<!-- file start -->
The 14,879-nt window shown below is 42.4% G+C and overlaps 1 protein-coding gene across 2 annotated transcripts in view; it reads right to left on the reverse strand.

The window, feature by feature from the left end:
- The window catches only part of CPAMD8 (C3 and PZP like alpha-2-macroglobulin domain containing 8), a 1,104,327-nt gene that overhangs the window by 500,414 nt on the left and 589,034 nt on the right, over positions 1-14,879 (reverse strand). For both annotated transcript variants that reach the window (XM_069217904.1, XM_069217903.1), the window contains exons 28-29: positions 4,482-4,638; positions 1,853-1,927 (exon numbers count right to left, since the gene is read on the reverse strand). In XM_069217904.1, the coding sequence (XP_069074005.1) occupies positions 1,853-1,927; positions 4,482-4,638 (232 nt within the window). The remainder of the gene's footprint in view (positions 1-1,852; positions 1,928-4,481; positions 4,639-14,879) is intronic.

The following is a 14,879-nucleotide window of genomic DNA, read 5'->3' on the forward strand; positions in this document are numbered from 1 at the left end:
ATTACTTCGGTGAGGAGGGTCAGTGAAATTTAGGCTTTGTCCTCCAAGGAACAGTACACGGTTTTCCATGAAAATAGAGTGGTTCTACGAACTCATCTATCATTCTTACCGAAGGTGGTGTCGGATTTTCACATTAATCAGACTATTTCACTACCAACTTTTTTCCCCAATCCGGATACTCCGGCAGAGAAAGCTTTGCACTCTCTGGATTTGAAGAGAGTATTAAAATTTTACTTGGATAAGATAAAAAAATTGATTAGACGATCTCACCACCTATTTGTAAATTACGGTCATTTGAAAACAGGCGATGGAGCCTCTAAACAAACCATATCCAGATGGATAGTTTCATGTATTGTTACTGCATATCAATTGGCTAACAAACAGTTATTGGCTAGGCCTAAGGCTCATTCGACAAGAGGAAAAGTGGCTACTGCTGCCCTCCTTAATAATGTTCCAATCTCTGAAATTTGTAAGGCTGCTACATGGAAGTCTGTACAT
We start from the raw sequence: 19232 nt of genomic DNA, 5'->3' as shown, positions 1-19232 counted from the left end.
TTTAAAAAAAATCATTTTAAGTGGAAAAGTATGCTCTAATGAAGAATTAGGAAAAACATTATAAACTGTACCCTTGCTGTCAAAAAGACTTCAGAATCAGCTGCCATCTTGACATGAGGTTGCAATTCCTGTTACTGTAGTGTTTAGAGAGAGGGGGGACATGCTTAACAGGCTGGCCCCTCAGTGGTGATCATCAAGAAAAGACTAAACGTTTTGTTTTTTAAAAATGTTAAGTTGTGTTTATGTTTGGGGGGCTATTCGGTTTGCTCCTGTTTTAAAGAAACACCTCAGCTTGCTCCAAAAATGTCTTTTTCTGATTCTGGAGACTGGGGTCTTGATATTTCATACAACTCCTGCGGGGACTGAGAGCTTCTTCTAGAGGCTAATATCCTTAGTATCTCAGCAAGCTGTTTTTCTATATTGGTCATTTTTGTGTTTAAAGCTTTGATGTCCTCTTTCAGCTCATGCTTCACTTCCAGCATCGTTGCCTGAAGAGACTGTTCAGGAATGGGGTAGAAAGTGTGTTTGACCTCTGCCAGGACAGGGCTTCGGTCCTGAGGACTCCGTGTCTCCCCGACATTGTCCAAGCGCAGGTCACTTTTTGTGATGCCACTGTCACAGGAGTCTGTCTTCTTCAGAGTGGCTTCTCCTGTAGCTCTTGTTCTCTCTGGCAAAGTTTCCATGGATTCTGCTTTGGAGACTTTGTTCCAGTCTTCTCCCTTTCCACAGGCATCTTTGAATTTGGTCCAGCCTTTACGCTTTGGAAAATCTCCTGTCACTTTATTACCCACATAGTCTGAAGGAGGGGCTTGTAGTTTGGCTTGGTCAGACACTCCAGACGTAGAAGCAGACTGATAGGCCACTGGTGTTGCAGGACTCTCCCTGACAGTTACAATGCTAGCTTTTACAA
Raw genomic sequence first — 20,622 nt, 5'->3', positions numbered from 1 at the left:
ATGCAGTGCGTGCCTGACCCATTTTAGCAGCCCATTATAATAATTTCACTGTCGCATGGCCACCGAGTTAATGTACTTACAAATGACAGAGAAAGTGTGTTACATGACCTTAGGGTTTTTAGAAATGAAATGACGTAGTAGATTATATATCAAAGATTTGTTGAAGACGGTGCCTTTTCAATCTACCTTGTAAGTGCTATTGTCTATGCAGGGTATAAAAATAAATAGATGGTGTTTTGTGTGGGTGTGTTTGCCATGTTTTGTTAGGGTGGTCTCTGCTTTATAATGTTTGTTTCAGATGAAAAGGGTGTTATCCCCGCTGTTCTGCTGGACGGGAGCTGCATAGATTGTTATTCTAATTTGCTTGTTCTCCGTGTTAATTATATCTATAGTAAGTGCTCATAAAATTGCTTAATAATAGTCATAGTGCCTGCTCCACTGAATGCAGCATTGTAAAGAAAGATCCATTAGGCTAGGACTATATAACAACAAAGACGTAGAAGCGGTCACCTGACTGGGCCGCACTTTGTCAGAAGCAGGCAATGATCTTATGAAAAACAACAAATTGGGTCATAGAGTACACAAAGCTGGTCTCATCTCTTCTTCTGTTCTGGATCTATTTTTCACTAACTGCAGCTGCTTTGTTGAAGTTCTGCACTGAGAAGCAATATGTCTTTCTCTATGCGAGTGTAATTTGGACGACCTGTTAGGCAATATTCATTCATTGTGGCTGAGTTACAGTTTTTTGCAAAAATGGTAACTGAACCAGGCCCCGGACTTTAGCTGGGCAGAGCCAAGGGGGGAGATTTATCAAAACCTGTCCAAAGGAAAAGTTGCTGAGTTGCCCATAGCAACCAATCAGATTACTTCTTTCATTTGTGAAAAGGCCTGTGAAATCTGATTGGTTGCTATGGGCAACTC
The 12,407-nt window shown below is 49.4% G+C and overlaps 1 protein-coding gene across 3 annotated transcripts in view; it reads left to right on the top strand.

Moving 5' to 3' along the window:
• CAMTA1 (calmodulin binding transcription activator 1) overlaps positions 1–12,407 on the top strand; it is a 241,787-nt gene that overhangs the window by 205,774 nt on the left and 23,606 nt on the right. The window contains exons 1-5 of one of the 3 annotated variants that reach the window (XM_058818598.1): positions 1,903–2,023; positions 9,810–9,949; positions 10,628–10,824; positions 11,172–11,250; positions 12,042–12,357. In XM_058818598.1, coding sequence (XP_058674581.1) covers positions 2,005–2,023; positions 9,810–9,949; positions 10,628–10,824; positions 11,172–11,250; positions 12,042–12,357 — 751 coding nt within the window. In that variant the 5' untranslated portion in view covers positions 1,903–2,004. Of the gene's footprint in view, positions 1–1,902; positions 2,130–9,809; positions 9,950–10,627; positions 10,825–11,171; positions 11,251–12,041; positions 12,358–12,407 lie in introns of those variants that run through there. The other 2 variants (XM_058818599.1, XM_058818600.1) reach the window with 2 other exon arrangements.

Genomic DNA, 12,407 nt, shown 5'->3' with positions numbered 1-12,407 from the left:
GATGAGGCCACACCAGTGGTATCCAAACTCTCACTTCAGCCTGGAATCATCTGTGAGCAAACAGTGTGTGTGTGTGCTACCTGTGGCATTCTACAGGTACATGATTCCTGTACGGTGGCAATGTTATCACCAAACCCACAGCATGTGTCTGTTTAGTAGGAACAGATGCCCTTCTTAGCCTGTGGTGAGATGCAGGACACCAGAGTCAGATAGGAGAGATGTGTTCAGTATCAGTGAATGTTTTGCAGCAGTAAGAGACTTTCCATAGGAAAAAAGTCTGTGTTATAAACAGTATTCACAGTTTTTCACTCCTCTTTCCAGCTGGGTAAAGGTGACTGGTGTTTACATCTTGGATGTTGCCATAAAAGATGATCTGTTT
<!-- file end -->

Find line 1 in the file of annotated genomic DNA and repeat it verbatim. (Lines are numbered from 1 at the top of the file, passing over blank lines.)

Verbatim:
The 14,879-nt window shown below is 42.4% G+C and overlaps 1 protein-coding gene across 2 annotated transcripts in view; it reads right to left on the reverse strand.